Generally the idea of breaking a city down into 'districts' and then building rooms off of them works really well in my opinion. We're set in NYC (primarily Manhattan), and our grid has Harlem, Upper West Side, Central Park, Midtown, Greenwich Village, Mutant Town, Lower East Side, Brooklyn, and Queens.

    If I were going to do it again, I might leave off a lot of those northern bits, because they get very little RP. Our focus is in Mutant Town, and so the areas around there get RP. Do you know where the 'center' of your RP is likely to be? I'd build that up more and go thinner in other areas.

    As far as San Francisco in particular, it's nice because it's already got neighborhoods with really distinctive personalities. Check out maps and then look them up on wikipedia for flavor.

    Offhand, I'd probably do:

    • Chinatown
    • Mission
    • Downtown
    • Fisherman's Wharf (maybe 'North Waterfront' with this a room in it)
    • Haight Ashbury
    • Castro

    If you want slightly bigger, you could add:

    • Presidio
    • Soma
    • Sunset
    • Sausalito
    • Oakley
    • Berkley

  • Pitcrew

    @Bobotron said in Grid Construction and Planning:

    @Coin
    Midtown Manhattan is set to be made up of Gramercy, Hell's Kitchen, Midtown Center, Greenwich Village and Chelsea.

    one of those places is not in midtown OH GOD NO I AM BECOME THAT NEW YORKER


  • Coder

    @Seamus said in Grid Construction and Planning:

    Well I wasn't doing the 5th And Vine approach. The old TM grid, had "Castro" "Haight-Ashbury" etc as core areas, and then each neighborhood was built off that 'single' core room for the area.

    You know, I still really disliked that grid. There were more than a few times, call it about ever fourth scene I had on the game, where we had to decide what the room was at any given time. The Temproom code is because of this game's grid, so that I might never have to do it again.


  • Coder

    I like the idea of building a grid based on points of interest, not geographical locations. When helping construct BITN's Grid, we basically reviewed the area (admittedly large) and found the sites/towns that were interesting, and put those into the game. I then compiled a spreadsheet of all the different sites, and listed out a "type" for them, and reviewed that list to make sure I had "something for everyone". Poor area, rich area, wild area, commercial area, etc. From there, we had players requesting additional areas, and I believe it worked pretty well.

    The grid became more about what was conducive to play than what was realistic. You'd skip a dozen towns/places/areas going from point A to point B, but there was very little value in that. I like to think of it a bit more like Baldur's Gate's map, rather than a logical map of the city. Skip over a few miles, cause they're boring (or more likely, redundant).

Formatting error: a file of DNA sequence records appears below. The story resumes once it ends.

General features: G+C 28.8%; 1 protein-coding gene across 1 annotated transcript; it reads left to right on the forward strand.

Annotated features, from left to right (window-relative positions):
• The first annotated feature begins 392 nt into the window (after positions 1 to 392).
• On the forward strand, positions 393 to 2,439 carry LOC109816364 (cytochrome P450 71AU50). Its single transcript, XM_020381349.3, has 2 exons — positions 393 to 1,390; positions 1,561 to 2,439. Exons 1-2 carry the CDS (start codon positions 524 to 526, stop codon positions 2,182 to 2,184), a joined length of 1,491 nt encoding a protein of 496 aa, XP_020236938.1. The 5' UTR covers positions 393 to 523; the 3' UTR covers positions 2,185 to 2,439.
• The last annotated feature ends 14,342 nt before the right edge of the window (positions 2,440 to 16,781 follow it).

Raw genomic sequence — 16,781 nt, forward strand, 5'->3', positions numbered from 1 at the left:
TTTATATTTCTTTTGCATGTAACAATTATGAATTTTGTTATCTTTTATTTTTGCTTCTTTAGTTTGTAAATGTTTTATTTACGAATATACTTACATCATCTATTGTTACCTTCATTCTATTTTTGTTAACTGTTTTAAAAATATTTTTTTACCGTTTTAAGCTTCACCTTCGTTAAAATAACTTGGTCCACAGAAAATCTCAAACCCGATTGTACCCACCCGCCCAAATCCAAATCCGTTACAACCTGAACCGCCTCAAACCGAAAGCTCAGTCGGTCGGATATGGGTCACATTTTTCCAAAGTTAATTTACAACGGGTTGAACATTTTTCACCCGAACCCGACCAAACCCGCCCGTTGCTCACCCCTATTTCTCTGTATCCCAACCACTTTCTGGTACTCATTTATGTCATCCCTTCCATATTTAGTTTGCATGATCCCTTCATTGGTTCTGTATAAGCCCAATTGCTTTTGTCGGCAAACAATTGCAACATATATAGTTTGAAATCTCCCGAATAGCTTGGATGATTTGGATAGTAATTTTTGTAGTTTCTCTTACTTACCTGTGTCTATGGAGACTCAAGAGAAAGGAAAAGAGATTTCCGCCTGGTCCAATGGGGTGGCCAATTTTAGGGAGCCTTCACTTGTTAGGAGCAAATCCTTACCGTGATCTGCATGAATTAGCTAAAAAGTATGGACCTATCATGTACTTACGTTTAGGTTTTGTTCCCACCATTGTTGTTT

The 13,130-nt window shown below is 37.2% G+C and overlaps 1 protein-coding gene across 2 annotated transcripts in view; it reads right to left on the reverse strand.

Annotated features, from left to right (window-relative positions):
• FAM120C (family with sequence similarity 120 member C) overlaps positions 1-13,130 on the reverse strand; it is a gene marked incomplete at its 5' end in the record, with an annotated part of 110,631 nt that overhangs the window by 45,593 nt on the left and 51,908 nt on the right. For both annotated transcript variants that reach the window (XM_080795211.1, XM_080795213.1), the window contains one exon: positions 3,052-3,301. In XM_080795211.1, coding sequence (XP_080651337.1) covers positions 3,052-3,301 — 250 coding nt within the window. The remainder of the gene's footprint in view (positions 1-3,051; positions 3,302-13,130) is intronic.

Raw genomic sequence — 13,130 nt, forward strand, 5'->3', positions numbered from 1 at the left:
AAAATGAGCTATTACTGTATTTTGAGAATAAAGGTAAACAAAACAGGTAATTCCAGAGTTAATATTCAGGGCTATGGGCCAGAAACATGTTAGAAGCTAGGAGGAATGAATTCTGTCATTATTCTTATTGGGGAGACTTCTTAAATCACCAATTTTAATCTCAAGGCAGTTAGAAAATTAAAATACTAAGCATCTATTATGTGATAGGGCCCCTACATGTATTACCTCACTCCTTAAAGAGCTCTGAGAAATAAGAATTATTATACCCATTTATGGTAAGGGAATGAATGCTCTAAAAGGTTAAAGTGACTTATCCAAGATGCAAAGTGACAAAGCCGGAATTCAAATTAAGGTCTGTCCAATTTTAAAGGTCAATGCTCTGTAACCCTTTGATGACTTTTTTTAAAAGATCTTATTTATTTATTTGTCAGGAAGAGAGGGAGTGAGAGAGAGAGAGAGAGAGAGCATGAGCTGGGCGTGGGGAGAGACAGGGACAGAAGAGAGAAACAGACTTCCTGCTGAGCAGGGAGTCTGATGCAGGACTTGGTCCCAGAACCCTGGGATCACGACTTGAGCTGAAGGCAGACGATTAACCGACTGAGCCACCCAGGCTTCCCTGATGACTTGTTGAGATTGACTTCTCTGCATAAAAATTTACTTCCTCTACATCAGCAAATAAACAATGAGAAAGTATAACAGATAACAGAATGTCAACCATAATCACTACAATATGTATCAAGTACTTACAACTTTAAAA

So, maybe shoot for 5-10 neighborhoods (those are your "grid squares"), and then shoot for a few locations within each. Assuming, of course, your game works like that!

    More practically, use tools to build your grid! For individual rooms (and/or small builds), I have a tool, here: http://musoapbox.net/topic/850/a-tool-for-grid-building-digging

    For doing big areas at once, use MUSHroom: http://mushcode.com/MushRoom

    If you'd like any advice on either, feel free to give me a poke. Just a TOW BIG WARNINGS on MUSHroom: if you choose to start from the current room instead of a new room, it will overwrite your current room and if you create a big space in MUSHroom, you will eat up your input buffer. Break it down to sending 30-50 lines at once, otherwise you'll end up unsure where it cut off.

    Cheers!


  • Coder

    @Thenomain You played on Twilight Moons, Theno?



  • @skew said in Grid Construction and Planning:

    For doing big areas at once, use MUSHroom: http://mushcode.com/MushRoom

    If you'd like any advice on either, feel free to give me a poke. Just a TOW BIG WARNINGS on MUSHroom: if you choose to start from the current room instead of a new room, it will overwrite your current room and if you create a big space in MUSHroom, you will eat up your input buffer. Break it down to sending 30-50 lines at once, otherwise you'll end up unsure where it cut off.

    Cheers!

    I'm curious, are you running Windows 8 or 10? Because I'm using Mushroom and I ended up having to set up a Win 7 box on a laptop to get it to run. If I can avoid that, it would be awesome.


  • Coder

    @Seamus said in Grid Construction and Planning:

    @Thenomain You played on Twilight Moons, Theno?

    Did I? No, I meant Victorian Reverie. Did I get you confused with someone else, again? I was worried that I might've.


  • Coder

    Yeah, my Ex, Traveling Man ran Victorian Reverie.
    I ran Twilight Moons, back in the day.



  • @Collective
    I can use it fine on Windows 10. I didn't even have to run it in compatibility mode.